YSL Launches Multi-Pronged Effort to Battle Rise in IPV, a Consequence of Coronavirus Lockdowns

[Editor’s Note: It’s sad irony that March brings Women’s History Month and International Women’s Day (March 8), and the anniversary of the pandemic, which has resulted in more than 2.5 million deaths, but also a steep rise in domestic violence, including Intimate Partner Violence (IPV). One of the most common forms of violence against women, IPV encompasses physical, sexual, financial and emotional abuse.

Prior to the pandemic, an estimated 1 in 4 women experienced IPV. When families spend more time together, domestic violence tends to rise. Anecdotal evidence corroborates this awful reality during the pandemic.

Fortunately, late last year Yves Saint Laurent Beauty launched an ambitious, multi-pronged effort, Abuse is Not Love, around IPV.

The program aims to educate audiences, including YSL employees, help advocacy groups get out their messages and fund academic research to bolster thought leadership around prevention and youth awareness.

YSL Beauty international GM Stephan Bezy says supporting women’s emancipation is part of the brand’s history since its founder, Yves Saint Laurent, was a vocal advocate for women back in the early 1960s.

In addition, he says the effort is more than a response to IPV’s rise during the pandemic. The program will last until at 2030. His remarks were edited for space.]

PRNEWS: There are so many good causes, how and why did YSL choose this? What brand attributes does YSL believe it shares with the Abuse is Not Love campaign?

Stephan Bezy: Since our inception [in 1961], Monsieur Saint Laurent supported women’s emancipation through defying, at the time, gender norms. Supporting and fighting for women’s independence always was and remains integral to YSL’s DNA. Intimate Partner Violence (IPV) is one of the biggest threats women face. So, at YSL Beauty we want to contribute to the fight...on a global scale.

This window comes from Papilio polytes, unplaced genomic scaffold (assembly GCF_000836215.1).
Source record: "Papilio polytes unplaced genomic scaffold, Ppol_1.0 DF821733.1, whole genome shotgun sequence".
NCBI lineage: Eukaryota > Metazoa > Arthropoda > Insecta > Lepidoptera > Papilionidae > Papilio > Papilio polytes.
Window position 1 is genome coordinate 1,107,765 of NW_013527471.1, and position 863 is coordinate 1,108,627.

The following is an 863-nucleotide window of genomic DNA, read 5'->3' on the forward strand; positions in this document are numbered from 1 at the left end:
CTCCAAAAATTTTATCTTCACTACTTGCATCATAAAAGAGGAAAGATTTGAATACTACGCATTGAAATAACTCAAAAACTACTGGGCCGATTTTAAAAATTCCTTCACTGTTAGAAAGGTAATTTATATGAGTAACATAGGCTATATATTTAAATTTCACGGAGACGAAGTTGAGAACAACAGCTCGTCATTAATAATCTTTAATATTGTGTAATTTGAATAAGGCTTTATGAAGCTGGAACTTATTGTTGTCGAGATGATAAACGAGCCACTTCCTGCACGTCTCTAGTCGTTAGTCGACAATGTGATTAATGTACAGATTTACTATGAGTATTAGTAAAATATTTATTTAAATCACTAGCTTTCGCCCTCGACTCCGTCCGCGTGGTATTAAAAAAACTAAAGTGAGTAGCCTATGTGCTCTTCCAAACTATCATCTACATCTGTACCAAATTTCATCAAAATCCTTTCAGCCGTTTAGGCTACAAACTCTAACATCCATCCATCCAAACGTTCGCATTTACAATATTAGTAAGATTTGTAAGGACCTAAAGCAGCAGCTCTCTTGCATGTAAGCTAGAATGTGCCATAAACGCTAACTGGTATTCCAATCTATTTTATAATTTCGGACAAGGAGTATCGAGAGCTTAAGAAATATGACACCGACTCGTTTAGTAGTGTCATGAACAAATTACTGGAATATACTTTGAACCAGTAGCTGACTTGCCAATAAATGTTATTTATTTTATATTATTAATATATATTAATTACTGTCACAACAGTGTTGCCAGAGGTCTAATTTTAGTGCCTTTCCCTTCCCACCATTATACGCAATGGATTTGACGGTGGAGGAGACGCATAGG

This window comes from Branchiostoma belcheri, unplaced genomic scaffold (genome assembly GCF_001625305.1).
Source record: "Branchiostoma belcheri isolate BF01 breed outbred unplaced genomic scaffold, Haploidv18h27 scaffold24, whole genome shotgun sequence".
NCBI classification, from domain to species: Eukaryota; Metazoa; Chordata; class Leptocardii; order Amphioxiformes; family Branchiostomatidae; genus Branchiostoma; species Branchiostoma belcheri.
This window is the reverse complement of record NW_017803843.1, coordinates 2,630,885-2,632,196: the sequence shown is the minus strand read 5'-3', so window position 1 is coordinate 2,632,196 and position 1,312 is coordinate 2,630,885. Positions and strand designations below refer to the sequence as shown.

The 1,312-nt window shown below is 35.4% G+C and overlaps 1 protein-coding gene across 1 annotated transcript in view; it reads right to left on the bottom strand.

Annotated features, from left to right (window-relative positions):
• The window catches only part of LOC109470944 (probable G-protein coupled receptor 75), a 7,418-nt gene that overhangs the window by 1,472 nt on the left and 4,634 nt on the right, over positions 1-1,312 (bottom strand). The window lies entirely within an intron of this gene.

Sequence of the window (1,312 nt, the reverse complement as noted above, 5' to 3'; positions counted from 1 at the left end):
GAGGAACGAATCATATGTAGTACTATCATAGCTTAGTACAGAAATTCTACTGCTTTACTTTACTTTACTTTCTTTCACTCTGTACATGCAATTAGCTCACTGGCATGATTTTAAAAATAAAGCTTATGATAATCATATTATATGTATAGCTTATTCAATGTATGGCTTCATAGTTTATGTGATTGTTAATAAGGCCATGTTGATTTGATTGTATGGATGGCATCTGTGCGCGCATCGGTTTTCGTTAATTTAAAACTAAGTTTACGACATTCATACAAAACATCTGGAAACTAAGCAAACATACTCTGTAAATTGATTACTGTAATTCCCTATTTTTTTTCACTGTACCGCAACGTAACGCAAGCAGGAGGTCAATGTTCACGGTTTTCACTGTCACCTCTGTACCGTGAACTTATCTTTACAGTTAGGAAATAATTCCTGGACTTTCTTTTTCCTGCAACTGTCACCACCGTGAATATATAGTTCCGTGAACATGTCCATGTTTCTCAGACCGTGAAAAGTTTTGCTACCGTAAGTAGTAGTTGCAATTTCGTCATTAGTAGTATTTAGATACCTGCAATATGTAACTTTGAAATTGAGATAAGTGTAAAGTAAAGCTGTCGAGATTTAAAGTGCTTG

PRNEWS: We live in a cynical time. How will YSL Beauty demonstrate this is a CSR campaign, not one designed to tacitly sell product?

Bezy: The goal is long-term change and awareness. The program is not tied to sales of YSL Beauty products.

We’re demonstrating our commitment by expanding our non-profit partnerships globally, with 10 new partners coming in 2021. Our focus is to give our non-profit partners the means to help educate and stop IPV on a global scale.

We hope the public sees YSL Beauty as a committed brand, one that goes beyond product and is dedicated to using its voice to raise awareness on global issues that need visibility to help eradicate them.

PRNEWS: What tactics are you using? Since it’s global, will tactics be different based on location?

Bezy: We created ambitious communication goals [through 2030] to help spread awareness around IPV. The communication plan included a press conference, a campaign film and visuals, and a social media activation. The objective was to talk to stakeholders from press, consumers and the general public to our internal and wider [YSL parent] L’Oréal teams.

From our virtual discussion panel to displaying the signs of abuse at points of sale, the goal is to open a conversation about healthy and unhealthy relationships with as many people as possible.

Our UK and France teams amplified the message through huge outdoor campaigns, which were seen by millions. Not only that, but we’re also continuing to amplify the message through digital communication by leveraging YSL Beauty’s social media channels, and media partner digital platforms such as Snapchat.

All these touchpoints relay the key message: to know the signs of abuse as titled in our campaign, the 9 Warning Signs, to better seek or offer help. These assets are localized by each team into the local language. In addition, they take local context into account.

PRNEWS: How will you measure success?

Bezy: Through the support and collaboration of our NGO partners, our objective is to educate at least 2 million people worldwide on IPV by 2030.

In the United States, we’re working with It’s On Us to reach 60,000 young people with our new peer-to-peer education module on IPV prevention in the first year.

In the U.K., we are funding experts to educate 12,000 young people on healthy relationships through school programs over three years.

In France, our goal is to sensitize 43,000 people in year 1 through educational material and chat support.

PRNEWS: There’s a lot of noise in the world. Did your kickoff event generate the attention you wanted?

Bezy: There’s no doubt that 2020 was a challenging year for many and there are countless topics that deserve attention and awareness.

IPV has always been a societal issue but as a result of the coronavirus pandemic, the prevalence rate has increased globally, by 30-60 percent, making this an increasingly urgent concern. Globally, more than 600 million women are living in a country where intimate partner violence is not considered a crime.

Our digital panel was held [Nov. 16], ahead of the United Nations’ International Day of Elimination of Violence Against Women [Nov. 25, 2020]. We had more than 327 attendees and, to date, have received overwhelmingly positive feedback from communities across the globe.

We’re proud that as a result of our event and communication, we’re encouraging important conversations globally about the seriousness and reality of IPV and have been able to redirect people to NGO support services. n

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